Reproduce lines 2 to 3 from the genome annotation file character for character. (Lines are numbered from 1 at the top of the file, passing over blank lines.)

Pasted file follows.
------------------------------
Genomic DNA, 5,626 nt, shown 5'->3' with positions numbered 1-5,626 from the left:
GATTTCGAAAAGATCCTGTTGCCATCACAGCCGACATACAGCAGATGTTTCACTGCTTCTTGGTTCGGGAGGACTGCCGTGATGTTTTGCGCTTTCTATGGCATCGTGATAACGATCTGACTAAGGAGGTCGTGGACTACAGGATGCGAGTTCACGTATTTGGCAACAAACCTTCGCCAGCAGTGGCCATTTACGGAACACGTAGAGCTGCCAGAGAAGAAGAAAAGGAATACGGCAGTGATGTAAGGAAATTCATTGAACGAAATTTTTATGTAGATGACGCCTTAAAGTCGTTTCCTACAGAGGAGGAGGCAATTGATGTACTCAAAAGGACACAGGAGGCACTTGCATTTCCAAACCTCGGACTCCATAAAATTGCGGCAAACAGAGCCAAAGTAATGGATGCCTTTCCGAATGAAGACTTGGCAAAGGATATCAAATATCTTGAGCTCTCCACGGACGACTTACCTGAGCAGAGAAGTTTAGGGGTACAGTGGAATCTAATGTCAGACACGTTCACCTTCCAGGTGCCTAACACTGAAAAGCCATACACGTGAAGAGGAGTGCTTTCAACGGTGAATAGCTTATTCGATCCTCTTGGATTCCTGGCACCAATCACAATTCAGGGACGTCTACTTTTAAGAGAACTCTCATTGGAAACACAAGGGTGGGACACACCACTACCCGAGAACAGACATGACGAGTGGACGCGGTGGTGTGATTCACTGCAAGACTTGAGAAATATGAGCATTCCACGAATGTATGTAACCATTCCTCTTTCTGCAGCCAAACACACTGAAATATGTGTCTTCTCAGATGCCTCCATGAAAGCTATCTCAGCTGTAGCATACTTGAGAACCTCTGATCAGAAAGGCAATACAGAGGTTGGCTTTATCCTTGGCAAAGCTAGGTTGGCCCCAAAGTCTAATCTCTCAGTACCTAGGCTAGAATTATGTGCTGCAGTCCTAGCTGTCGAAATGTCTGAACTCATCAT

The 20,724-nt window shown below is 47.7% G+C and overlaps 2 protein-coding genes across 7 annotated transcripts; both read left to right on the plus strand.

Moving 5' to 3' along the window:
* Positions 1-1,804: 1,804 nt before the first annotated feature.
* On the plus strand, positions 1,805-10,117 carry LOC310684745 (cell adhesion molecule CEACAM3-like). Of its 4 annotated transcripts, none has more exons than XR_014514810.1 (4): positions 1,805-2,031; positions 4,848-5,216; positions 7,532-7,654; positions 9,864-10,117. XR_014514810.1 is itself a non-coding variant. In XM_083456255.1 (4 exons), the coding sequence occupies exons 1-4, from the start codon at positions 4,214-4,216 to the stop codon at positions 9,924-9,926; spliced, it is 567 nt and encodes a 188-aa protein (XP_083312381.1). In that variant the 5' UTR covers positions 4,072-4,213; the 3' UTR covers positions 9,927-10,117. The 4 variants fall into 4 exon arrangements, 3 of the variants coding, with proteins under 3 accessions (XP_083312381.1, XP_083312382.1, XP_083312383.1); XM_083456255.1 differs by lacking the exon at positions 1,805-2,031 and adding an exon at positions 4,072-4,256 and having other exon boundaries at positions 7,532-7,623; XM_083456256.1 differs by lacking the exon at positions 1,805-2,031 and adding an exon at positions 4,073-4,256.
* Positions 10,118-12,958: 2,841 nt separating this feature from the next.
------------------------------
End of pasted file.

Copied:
GATTTCGAAAAGATCCTGTTGCCATCACAGCCGACATACAGCAGATGTTTCACTGCTTCTTGGTTCGGGAGGACTGCCGTGATGTTTTGCGCTTTCTATGGCATCGTGATAACGATCTGACTAAGGAGGTCGTGGACTACAGGATGCGAGTTCACGTATTTGGCAACAAACCTTCGCCAGCAGTGGCCATTTACGGAACACGTAGAGCTGCCAGAGAAGAAGAAAAGGAATACGGCAGTGATGTAAGGAAATTCATTGAACGAAATTTTTATGTAGATGACGCCTTAAAGTCGTTTCCTACAGAGGAGGAGGCAATTGATGTACTCAAAAGGACACAGGAGGCACTTGCATTTCCAAACCTCGGACTCCATAAAATTGCGGCAAACAGAGCCAAAGTAATGGATGCCTTTCCGAATGAAGACTTGGCAAAGGATATCAAATATCTTGAGCTCTCCACGGACGACTTACCTGAGCAGAGAAGTTTAGGGGTACAGTGGAATCTAATGTCAGACACGTTCACCTTCCAGGTGCCTAACACTGAAAAGCCATACACGTGAAGAGGAGTGCTTTCAACGGTGAATAGCTTATTCGATCCTCTTGGATTCCTGGCACCAATCACAATTCAGGGACGTCTACTTTTAAGAGAACTCTCATTGGAAACACAAGGGTGGGACACACCACTACCCGAGAACAGACATGACGAGTGGACGCGGTGGTGTGATTCACTGCAAGACTTGAGAAATATGAGCATTCCACGAATGTATGTAACCATTCCTCTTTCTGCAGCCAAACACACTGAAATATGTGTCTTCTCAGATGCCTCCATGAAAGCTATCTCAGCTGTAGCATACTTGAGAACCTCTGATCAGAAAGGCAATACAGAGGTTGGCTTTATCCTTGGCAAAGCTAGGTTGGCCCCAAAGTCTAATCTCTCAGTACCTAGGCTAGAATTATGTGCTGCAGTCCTAGCTGTCGAAATGTCTGAACTCATCAT

The 20,724-nt window shown below is 47.7% G+C and overlaps 2 protein-coding genes across 7 annotated transcripts; both read left to right on the plus strand.